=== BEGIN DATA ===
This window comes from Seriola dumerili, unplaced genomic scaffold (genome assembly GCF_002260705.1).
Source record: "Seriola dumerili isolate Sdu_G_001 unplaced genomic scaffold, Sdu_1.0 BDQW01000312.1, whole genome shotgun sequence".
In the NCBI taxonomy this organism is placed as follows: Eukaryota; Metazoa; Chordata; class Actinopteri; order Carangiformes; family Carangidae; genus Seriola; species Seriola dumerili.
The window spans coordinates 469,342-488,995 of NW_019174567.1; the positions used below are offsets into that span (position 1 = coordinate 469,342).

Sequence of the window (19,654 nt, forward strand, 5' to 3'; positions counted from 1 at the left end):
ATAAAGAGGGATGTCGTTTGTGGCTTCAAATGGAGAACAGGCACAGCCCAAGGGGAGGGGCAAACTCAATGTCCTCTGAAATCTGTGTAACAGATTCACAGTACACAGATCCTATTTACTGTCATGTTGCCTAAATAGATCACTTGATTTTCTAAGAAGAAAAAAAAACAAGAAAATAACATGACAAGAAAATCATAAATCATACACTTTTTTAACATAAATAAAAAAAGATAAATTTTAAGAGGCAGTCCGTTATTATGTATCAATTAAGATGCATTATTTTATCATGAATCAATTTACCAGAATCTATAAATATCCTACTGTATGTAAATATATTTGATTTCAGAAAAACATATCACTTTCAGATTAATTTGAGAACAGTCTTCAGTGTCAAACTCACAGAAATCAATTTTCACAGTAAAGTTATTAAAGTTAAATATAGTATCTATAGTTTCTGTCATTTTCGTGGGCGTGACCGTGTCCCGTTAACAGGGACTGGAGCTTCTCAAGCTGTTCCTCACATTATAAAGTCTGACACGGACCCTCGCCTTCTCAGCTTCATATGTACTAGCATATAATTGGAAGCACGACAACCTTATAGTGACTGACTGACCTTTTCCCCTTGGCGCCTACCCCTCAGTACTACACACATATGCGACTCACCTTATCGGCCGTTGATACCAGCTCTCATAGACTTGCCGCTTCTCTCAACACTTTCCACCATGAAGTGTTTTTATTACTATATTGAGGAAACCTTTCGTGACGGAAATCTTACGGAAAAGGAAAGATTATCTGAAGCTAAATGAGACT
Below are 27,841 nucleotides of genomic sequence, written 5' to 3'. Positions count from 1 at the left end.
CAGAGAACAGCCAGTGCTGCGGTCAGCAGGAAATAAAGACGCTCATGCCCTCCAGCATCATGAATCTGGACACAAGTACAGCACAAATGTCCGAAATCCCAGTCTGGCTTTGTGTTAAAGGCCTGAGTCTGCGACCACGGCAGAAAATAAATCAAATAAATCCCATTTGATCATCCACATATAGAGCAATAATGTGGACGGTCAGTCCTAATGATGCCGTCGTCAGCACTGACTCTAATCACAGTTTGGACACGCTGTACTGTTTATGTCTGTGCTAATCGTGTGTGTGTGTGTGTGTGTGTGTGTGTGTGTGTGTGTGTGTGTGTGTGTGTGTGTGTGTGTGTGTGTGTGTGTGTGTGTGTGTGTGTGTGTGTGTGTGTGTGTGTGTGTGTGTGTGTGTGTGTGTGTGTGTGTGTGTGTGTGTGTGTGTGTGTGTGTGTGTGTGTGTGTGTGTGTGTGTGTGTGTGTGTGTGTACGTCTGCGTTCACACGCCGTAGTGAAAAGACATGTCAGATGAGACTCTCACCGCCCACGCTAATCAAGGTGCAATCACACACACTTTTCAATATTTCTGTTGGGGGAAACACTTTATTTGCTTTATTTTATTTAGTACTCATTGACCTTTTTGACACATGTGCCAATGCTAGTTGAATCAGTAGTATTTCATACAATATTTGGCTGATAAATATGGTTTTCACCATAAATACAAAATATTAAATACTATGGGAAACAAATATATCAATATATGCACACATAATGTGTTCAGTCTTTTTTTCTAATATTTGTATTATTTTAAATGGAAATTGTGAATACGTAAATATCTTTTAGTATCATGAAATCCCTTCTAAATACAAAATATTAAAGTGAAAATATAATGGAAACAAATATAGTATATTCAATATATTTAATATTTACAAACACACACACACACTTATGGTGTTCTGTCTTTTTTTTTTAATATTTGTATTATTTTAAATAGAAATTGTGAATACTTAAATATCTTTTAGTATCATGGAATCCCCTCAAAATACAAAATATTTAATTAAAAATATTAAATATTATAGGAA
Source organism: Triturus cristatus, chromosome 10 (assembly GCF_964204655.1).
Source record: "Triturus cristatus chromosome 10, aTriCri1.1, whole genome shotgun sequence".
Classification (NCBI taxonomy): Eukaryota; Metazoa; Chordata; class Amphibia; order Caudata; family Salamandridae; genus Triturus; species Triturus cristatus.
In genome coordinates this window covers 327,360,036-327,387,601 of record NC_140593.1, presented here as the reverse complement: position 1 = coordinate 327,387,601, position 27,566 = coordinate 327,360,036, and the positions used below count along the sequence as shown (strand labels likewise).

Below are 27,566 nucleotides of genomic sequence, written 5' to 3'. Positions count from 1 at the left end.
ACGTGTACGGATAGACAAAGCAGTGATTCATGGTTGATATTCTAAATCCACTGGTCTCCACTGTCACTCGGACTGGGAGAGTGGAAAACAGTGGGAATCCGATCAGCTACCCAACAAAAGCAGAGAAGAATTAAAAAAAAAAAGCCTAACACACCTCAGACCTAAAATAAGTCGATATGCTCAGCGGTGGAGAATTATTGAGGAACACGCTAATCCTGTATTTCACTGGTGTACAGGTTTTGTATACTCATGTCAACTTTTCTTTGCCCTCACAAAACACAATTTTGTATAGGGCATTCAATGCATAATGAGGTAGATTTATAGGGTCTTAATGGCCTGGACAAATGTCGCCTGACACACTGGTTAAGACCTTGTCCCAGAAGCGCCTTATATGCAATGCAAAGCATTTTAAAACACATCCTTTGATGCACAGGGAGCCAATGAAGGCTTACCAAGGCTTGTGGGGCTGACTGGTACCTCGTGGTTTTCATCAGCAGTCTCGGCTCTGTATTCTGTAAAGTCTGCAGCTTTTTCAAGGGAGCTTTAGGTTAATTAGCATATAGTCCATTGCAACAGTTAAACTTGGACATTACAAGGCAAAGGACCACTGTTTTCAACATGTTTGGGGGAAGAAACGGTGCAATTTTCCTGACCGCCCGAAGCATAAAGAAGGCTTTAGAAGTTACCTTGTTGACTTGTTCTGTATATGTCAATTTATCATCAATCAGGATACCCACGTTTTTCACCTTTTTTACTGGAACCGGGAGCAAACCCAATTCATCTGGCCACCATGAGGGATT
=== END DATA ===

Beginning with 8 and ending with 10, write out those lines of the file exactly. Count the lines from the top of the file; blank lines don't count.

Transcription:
CAGAGAACAGCCAGTGCTGCGGTCAGCAGGAAATAAAGACGCTCATGCCCTCCAGCATCATGAATCTGGACACAAGTACAGCACAAATGTCCGAAATCCCAGTCTGGCTTTGTGTTAAAGGCCTGAGTCTGCGACCACGGCAGAAAATAAATCAAATAAATCCCATTTGATCATCCACATATAGAGCAATAATGTGGACGGTCAGTCCTAATGATGCCGTCGTCAGCACTGACTCTAATCACAGTTTGGACACGCTGTACTGTTTATGTCTGTGCTAATCGTGTGTGTGTGTGTGTGTGTGTGTGTGTGTGTGTGTGTGTGTGTGTGTGTGTGTGTGTGTGTGTGTGTGTGTGTGTGTGTGTGTGTGTGTGTGTGTGTGTGTGTGTGTGTGTGTGTGTGTGTGTGTGTGTGTGTGTGTGTGTGTGTGTGTGTGTGTGTGTGTGTGTGTGTGTGTGTGTGTGTGTGTGTGTGTGTACGTCTGCGTTCACACGCCGTAGTGAAAAGACATGTCAGATGAGACTCTCACCGCCCACGCTAATCAAGGTGCAATCACACACACTTTTCAATATTTCTGTTGGGGGAAACACTTTATTTGCTTTATTTTATTTAGTACTCATTGACCTTTTTGACACATGTGCCAATGCTAGTTGAATCAGTAGTATTTCATACAATATTTGGCTGATAAATATGGTTTTCACCATAAATACAAAATATTAAATACTATGGGAAACAAATATATCAATATATGCACACATAATGTGTTCAGTCTTTTTTTCTAATATTTGTATTATTTTAAATGGAAATTGTGAATACGTAAATATCTTTTAGTATCATGAAATCCCTTCTAAATACAAAATATTAAAGTGAAAATATAATGGAAACAAATATAGTATATTCAATATATTTAATATTTACAAACACACACACACACTTATGGTGTTCTGTCTTTTTTTTTTAATATTTGTATTATTTTAAATAGAAATTGTGAATACTTAAATATCTTTTAGTATCATGGAATCCCCTCAAAATACAAAATATTTAATTAAAAATATTAAATATTATAGGAA
Source organism: Triturus cristatus, chromosome 10 (assembly GCF_964204655.1).
Source record: "Triturus cristatus chromosome 10, aTriCri1.1, whole genome shotgun sequence".